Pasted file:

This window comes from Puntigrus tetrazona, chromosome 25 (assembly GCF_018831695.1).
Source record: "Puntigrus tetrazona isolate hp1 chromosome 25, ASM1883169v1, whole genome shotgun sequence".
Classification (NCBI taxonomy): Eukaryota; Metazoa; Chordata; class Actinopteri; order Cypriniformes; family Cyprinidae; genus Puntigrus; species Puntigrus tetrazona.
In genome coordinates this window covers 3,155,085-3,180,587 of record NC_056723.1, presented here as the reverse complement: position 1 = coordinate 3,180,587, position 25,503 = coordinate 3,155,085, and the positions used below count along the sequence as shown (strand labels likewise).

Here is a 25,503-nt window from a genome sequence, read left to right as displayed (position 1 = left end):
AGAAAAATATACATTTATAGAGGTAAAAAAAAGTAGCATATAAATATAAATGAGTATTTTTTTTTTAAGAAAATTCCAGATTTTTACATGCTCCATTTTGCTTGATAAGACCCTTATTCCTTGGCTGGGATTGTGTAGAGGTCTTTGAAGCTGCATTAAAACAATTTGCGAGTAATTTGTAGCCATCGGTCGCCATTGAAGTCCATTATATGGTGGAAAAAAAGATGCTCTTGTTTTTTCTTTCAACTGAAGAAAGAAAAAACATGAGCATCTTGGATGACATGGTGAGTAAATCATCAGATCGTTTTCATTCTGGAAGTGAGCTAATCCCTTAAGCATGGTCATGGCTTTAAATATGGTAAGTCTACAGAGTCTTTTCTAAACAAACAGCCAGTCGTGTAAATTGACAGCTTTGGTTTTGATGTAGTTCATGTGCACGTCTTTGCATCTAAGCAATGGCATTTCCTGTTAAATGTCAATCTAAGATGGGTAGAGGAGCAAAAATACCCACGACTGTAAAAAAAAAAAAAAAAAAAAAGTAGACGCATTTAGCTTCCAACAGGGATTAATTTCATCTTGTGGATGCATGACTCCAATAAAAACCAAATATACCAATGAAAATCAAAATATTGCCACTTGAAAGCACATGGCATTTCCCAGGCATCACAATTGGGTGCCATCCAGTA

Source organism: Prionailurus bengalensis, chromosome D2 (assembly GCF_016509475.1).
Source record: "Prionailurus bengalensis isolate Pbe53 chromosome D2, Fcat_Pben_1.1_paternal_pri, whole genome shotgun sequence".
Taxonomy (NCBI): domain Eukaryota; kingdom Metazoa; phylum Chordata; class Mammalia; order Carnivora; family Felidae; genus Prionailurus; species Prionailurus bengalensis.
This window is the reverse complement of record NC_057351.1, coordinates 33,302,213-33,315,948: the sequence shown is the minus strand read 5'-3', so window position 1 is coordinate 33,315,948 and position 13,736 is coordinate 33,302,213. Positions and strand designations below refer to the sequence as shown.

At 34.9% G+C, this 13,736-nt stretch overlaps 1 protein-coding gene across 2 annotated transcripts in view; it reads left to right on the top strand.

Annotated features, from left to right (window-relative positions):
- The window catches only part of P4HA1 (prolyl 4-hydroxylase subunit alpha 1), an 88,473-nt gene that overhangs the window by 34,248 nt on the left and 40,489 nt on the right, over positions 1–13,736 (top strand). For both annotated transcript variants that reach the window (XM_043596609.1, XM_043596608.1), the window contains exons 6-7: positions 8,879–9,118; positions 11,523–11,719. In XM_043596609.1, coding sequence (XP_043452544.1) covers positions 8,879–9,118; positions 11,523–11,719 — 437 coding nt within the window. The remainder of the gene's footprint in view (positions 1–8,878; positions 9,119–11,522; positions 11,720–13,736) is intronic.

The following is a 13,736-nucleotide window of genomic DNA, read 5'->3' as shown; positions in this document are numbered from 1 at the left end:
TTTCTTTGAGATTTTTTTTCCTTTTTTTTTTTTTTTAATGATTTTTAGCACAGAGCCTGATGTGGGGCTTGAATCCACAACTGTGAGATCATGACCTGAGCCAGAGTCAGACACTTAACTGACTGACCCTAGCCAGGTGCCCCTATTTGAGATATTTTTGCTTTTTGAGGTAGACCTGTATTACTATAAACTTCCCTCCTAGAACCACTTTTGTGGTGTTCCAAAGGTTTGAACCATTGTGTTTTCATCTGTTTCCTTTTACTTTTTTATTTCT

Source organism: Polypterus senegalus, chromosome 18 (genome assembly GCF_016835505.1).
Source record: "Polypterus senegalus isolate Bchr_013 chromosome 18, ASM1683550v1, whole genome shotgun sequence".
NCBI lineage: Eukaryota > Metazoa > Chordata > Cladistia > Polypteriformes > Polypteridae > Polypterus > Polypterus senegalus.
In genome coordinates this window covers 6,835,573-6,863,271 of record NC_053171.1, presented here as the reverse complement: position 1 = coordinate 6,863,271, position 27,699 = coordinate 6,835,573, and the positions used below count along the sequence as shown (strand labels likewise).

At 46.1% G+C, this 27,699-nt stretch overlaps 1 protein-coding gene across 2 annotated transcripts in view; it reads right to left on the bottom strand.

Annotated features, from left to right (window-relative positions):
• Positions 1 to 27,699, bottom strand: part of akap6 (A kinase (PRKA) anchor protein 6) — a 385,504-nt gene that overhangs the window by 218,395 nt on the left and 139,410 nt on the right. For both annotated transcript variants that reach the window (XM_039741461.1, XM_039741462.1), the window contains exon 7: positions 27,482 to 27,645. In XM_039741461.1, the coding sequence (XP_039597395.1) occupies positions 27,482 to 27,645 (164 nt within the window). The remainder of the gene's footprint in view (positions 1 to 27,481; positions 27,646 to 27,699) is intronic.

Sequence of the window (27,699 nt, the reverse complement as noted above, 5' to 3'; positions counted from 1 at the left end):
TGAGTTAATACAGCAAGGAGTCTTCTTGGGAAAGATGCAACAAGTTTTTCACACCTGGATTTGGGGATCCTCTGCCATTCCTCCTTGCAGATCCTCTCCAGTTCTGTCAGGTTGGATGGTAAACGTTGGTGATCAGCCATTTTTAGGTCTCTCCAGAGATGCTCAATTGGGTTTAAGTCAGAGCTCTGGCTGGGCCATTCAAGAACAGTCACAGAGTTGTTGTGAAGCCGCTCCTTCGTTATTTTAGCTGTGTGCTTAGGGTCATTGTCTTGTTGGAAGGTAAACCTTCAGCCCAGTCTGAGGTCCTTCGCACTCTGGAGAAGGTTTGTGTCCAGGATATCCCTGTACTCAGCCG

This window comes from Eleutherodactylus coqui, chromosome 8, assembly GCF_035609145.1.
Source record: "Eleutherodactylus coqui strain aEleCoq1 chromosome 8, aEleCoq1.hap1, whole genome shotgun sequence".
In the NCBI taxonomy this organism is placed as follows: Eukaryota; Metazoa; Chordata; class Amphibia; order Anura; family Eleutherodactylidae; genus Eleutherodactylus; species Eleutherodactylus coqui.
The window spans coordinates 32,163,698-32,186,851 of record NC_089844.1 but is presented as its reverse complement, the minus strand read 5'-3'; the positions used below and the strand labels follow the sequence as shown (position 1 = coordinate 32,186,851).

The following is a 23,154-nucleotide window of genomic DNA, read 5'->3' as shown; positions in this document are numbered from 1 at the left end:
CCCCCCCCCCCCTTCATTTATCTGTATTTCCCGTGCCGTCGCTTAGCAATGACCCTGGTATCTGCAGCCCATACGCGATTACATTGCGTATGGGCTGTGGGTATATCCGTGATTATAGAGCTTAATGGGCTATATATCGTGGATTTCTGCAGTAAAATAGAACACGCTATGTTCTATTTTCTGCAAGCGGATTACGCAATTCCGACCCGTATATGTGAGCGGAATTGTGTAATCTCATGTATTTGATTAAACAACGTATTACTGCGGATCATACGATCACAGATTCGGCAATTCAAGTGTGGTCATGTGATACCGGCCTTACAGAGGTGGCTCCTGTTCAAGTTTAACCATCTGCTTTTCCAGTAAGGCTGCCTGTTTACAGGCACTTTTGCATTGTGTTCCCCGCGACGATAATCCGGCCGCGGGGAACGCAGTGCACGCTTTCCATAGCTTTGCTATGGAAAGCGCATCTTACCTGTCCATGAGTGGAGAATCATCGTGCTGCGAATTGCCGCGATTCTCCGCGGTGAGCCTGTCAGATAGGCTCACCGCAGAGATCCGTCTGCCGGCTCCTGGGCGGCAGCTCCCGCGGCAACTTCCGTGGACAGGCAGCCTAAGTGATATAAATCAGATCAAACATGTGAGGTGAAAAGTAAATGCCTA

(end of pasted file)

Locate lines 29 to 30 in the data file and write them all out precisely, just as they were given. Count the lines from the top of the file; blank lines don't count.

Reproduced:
The following is a 23,154-nucleotide window of genomic DNA, read 5'->3' as shown; positions in this document are numbered from 1 at the left end:
CCCCCCCCCCCCTTCATTTATCTGTATTTCCCGTGCCGTCGCTTAGCAATGACCCTGGTATCTGCAGCCCATACGCGATTACATTGCGTATGGGCTGTGGGTATATCCGTGATTATAGAGCTTAATGGGCTATATATCGTGGATTTCTGCAGTAAAATAGAACACGCTATGTTCTATTTTCTGCAAGCGGATTACGCAATTCCGACCCGTATATGTGAGCGGAATTGTGTAATCTCATGTATTTGATTAAACAACGTATTACTGCGGATCATACGATCACAGATTCGGCAATTCAAGTGTGGTCATGTGATACCGGCCTTACAGAGGTGGCTCCTGTTCAAGTTTAACCATCTGCTTTTCCAGTAAGGCTGCCTGTTTACAGGCACTTTTGCATTGTGTTCCCCGCGACGATAATCCGGCCGCGGGGAACGCAGTGCACGCTTTCCATAGCTTTGCTATGGAAAGCGCATCTTACCTGTCCATGAGTGGAGAATCATCGTGCTGCGAATTGCCGCGATTCTCCGCGGTGAGCCTGTCAGATAGGCTCACCGCAGAGATCCGTCTGCCGGCTCCTGGGCGGCAGCTCCCGCGGCAACTTCCGTGGACAGGCAGCCTAAGTGATATAAATCAGATCAAACATGTGAGGTGAAAAGTAAATGCCTA